The Septuagint was translated from Hebrew to Greek centuries before the Masoretes added their system of vowel points to the Hebrew text. The Septuagint’s version of Isaiah 3:12a (translated into English) reads: “O my people, your extractors strip you, and extortioners rule over you.” The idea of being extorted by creditors fits with the overall context of Isaiah chapter 3, especially verses 5-7, but so does the idea of inappropriate men and women being leaders. Whatever the original word may have been, it is clear that God was saying that Judah would be led, or bullied, by incompetent leaders.

Here are two English translations of Isaiah which favour different sources.

My people—children are their oppressors,
and women rule over them.
O my people, your leaders mislead you,
and confuse the course of your paths. (NRSV)

Oppressors treat my people cruelly;
creditors rule over them.
My people’s leaders mislead them;
they give you confusing directions. (NET)[4]

Does the Bible show that women leaders are a bad thing?

God’s judgement for Judah’s rebellion, caused by bad leaders, was that Judah would be oppressed by even worse leaders. Some people, however, highlight that having female leaders was part of God’s judgement. They argue that having a woman as a leader is an abhorrent aberration from God’s ideal and norm of male leadership of the community of his people. Is this really the case?

The events in the Old Testament mostly occurred at a time when patriarchy was the pervasive social dynamic, and men ruled women (cf. Gen 3:16b). Nevertheless, some women were leaders of towns: civil leaders (e.g. Sheerah); and some women were prophets: religious leaders (e.g. Miriam). These women held respected and recognised leadership positions in society, and they were not regarded as odd. Deborah was a leader of all Israel, and a prophet.

Many men in the Old Testament took advice and directions from women, and they did not see it as either a humiliating affront or as a punishment.
~ Barak, an army general, took directions from, and depended on, Deborah (Judg. 4:6, 8).
~ David heeded and praised the advice and prophetic words diplomatically and courageously given by Abigail (1 Sam. 25:23-31).
~ Joab, David’s general, agreed to the negotiations offered by the Wise Woman of Abel Beth Maacah on behalf of her town (2 Sam. 20:15-22).
~ Solomon bowed to his mother Bathsheba and gave her a throne at his right hand, making her a powerful woman, albeit not as powerful as Solomon (1 Kings 2:19).
~ King Lemuel respected the oracles taught to him by his mother, and recorded them. Her words still instruct (Prov. 31:1-9).
~ King Josiah sought out the advice and carried out the instructions of the prophetess Huldah (2 Kings 22:8-20; 23:1-25; 2 Chron. 34:19-33).
~ Mordecai carried out all the instructions of his niece Esther, Xerxes’ queen (Esth. 4:17 NIV).

The Old Testament women mentioned here, and others, were used by God and respected by men.

Being advised or taught or led by godly women is not an act of God’s judgement or punishment. Rather, it is the leadership given by fools and wimps, or corrupt avaricious creditors, that constitutes God’s judgement against Judah given in Isaiah 3:12 (cf. Isa. 3:14-16).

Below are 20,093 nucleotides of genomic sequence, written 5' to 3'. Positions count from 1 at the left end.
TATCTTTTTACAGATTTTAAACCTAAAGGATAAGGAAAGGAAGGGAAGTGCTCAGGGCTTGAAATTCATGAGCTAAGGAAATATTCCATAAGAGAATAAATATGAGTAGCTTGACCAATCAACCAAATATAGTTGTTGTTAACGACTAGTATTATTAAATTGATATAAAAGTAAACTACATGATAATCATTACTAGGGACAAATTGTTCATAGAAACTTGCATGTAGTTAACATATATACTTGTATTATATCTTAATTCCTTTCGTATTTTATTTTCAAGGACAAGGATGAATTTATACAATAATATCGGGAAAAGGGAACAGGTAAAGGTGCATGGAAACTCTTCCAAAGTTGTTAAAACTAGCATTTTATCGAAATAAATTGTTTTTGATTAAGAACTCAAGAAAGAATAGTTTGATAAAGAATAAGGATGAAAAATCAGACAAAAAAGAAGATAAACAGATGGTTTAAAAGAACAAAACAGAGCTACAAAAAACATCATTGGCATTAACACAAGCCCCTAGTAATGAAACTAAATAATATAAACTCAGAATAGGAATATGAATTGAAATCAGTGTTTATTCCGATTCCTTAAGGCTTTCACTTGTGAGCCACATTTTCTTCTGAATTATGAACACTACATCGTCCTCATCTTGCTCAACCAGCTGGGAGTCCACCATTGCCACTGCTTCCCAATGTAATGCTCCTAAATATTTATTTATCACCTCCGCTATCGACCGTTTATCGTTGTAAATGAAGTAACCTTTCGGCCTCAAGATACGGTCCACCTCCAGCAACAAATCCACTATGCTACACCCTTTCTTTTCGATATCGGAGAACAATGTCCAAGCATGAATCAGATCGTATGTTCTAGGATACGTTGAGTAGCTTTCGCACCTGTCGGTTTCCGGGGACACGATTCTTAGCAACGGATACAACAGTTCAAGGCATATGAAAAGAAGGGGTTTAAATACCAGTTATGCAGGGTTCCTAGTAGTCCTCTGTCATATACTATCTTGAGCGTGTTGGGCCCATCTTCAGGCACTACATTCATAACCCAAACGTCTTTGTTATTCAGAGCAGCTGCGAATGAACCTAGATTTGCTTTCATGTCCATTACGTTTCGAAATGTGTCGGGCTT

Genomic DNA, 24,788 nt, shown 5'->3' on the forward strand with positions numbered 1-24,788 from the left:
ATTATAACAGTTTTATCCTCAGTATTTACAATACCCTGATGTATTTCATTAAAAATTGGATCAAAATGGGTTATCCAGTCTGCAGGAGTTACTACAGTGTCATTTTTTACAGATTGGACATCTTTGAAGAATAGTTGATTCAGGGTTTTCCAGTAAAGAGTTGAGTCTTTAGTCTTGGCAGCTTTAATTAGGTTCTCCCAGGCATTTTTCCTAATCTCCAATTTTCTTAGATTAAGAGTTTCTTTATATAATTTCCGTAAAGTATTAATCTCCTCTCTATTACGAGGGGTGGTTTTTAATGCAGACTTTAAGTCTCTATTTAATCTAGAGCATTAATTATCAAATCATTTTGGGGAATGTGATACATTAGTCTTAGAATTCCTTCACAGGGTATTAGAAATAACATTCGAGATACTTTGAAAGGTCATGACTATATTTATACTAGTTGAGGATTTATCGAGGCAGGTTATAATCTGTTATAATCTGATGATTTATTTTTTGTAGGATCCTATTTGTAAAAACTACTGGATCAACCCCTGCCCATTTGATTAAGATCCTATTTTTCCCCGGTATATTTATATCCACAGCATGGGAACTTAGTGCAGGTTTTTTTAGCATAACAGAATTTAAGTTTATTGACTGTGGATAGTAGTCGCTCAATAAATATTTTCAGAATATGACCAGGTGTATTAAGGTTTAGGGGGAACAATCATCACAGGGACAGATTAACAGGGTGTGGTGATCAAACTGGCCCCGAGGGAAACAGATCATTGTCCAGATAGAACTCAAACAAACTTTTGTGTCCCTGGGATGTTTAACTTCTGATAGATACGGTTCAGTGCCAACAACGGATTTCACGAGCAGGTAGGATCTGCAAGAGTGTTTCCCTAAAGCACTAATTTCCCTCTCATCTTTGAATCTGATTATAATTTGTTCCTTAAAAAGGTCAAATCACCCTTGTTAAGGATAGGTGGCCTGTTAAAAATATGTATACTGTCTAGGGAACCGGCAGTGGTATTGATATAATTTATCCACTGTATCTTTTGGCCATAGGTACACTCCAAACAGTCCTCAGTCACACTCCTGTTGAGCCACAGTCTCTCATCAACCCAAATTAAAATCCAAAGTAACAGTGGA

Endnotes

[1] “The irony of the situation is highlighted by describing the possession of a cloak as sufficient evidence of distinction to warrant a leadership role.” Brevard S. Childs, Isaiah: A Commentary (Louisville, KY: Westminster John Knox Press, 2001) 33.

[2] Theodore Beza, “Commentary on Isaiah 3:12”, The 1599 Geneva Study Bible.
<http://www.studylight.org/commentaries/gsb/view.cgi?bk=isa&ch=3>

[3] English translations which reflect the “creditors” interpretation are: the Common English Bible (CEB), the Good News Translation (GNT), the New English Bible (NEB), and the New English Translation (NET).

[4] Note 29 in the NET Bible gives good information on the textual uncertainties of Isaiah 3:12. <https://net.bible.org/#!bible/Isaiah+3>

Image credit: Statue of Deborah at the mausoleum of Joseph Sec (1792), Aix en Provence. (Wikimedia)


Related Articles

The Propriety of Bible Women with Authority
Bible Women with Spiritual Authority
Many women leaders in the Bible had this one thing in common

Posted February 20th, 2016 . Categories/Tags: Equality and Gender Issues, , ,

Unkind, judgemental, bizarre, and off-topic comments will be deleted.

19 comments on “Does Isaiah 3:12 show that women leaders are a bad thing?

  1. judy says:

    To lead well requires wisdom…ironic that wisdom is treated as a female noun in the Bible if a female is never to lead.

    Wisdom is considered to have no gender…except here in the Bible in the book of Proverbs:

    ” Wisdom crieth without; she uttereth her voice in the streets:
    She crieth in the chief place of concourse , in the openings of the gates: in the city she uttereth her words…”

    Odd that wisdom is considered to be a ‘feminine’ noun…even from ancient times…by a patriarchal system that elevated Solomon’s wisdom…

    • Marg says:

      I personally have a problem with some of the things people associate with the personification of Wisdom in Proverbs, especially as Folly is also personified as a woman. I see this personification simply as a literary device, but I realise I’m in the minority here. Nevertheless, the Bible nowhere says that wisdom is an especially masculine virtue. The role of Wise Woman was a recognised role and position in ancient Israelite society. And plenty of Bible women displayed wisdom and sagacity.